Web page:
Readers will be familiar with pre-packs – putting a company into administration and immediately selling the business/assets in a sale that was arranged before the company entered administration.
Pre-packs are often fraught with angry and suspicious creditors – often caused by the fact that the buyer is usually a newco formed by the defunct company’s management.
In the recent case of VE Vegas Investors IV LLC and others v Shinners and others, VE was in difficulties and sought advice from a firm of IPs. It then went on to appoint them to conduct a pre-pack. The IPs were not provided with clear information on the finances and the assets from VE. Ultimately, only one purchaser – the stereotypical newco – was identified by the time the IPs were as administrators appointed by the court. Crucially, the IPs did not disclose the problems they were having with VE.
After their appointment, the administrators sold the assets to newco.
VE’s creditors then brought proceedings to remove the administrators on the basis that there was a conflict of interest and a breach of duty to creditors in respect of the pre-pack. The court has the power to remove an administrator, conferred on it by paragraph 88 Schedule B1 Insolvency Act 1986, but ultimately, five days into the trial, the administrators resigned.
The administrators contested this application for the first five days of a six-day hearing. At the end of the fifth day the administrators purported to resign by giving notice in writing to the court under paragraph 87 Schedule B1. The administrators purported to give eight days’ notice (the minimum being five). The administrators also asked the court to abridge the notice of resignation to give immediate effect to end the proceedings.
The court declined, and instead used its own power to remove the administrators immediately. It considered that not only was this in the best interests of the creditors, but that it was also in the public interest in that the public needed to have confidence in insolvency regimes.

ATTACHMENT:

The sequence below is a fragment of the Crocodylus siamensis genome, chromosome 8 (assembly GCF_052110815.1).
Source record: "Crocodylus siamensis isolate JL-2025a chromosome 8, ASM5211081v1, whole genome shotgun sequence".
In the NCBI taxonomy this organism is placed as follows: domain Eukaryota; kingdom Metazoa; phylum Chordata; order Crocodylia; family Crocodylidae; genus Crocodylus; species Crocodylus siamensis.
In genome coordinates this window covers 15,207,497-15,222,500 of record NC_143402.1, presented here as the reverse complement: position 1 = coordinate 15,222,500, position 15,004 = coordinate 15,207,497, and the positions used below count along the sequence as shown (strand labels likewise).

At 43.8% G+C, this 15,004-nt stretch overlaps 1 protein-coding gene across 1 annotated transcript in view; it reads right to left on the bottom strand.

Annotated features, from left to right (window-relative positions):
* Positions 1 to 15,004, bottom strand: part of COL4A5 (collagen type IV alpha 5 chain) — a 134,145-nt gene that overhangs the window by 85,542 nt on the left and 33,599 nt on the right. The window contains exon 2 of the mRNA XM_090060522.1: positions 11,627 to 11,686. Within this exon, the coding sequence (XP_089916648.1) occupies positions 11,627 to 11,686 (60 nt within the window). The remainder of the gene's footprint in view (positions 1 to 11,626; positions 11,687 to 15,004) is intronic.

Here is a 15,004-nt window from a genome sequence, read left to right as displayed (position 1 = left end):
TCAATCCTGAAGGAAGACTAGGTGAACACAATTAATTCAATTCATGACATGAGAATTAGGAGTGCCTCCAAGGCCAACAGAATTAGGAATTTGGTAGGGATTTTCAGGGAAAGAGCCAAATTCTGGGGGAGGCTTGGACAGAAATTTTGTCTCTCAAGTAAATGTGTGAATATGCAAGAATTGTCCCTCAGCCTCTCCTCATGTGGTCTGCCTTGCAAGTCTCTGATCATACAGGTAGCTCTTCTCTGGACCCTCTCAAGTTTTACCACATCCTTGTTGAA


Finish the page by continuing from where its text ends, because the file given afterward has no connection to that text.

Whilst no finding was made specifically about the pre-pack, it was held that there was a conflict of interest in that the administrators were prevented from effectively investigating the pre-pack by VE at the expense of creditors, and that the administrators should have raised this point.
Those that oppose pre-packs will no doubt welcome this decision. However what is key to IPs is that they follow the requirements of SIP 16, which look to have been ignored in this case. Whilst this is somewhat old news, what this case will no doubt do is add resolve to disgruntled creditors in taking actions against office holders.
Strictly interpreting this decision specifically in respect of the conflict of interest point, IPs who carry out pre-appointment work on pre-packs will seemingly be conflicted from taking the appointment. However, the way around this may be to ensure you are retained by oldco for pre-appointment work, not the directors, and to properly define the scope of that retainer and only work within that scope.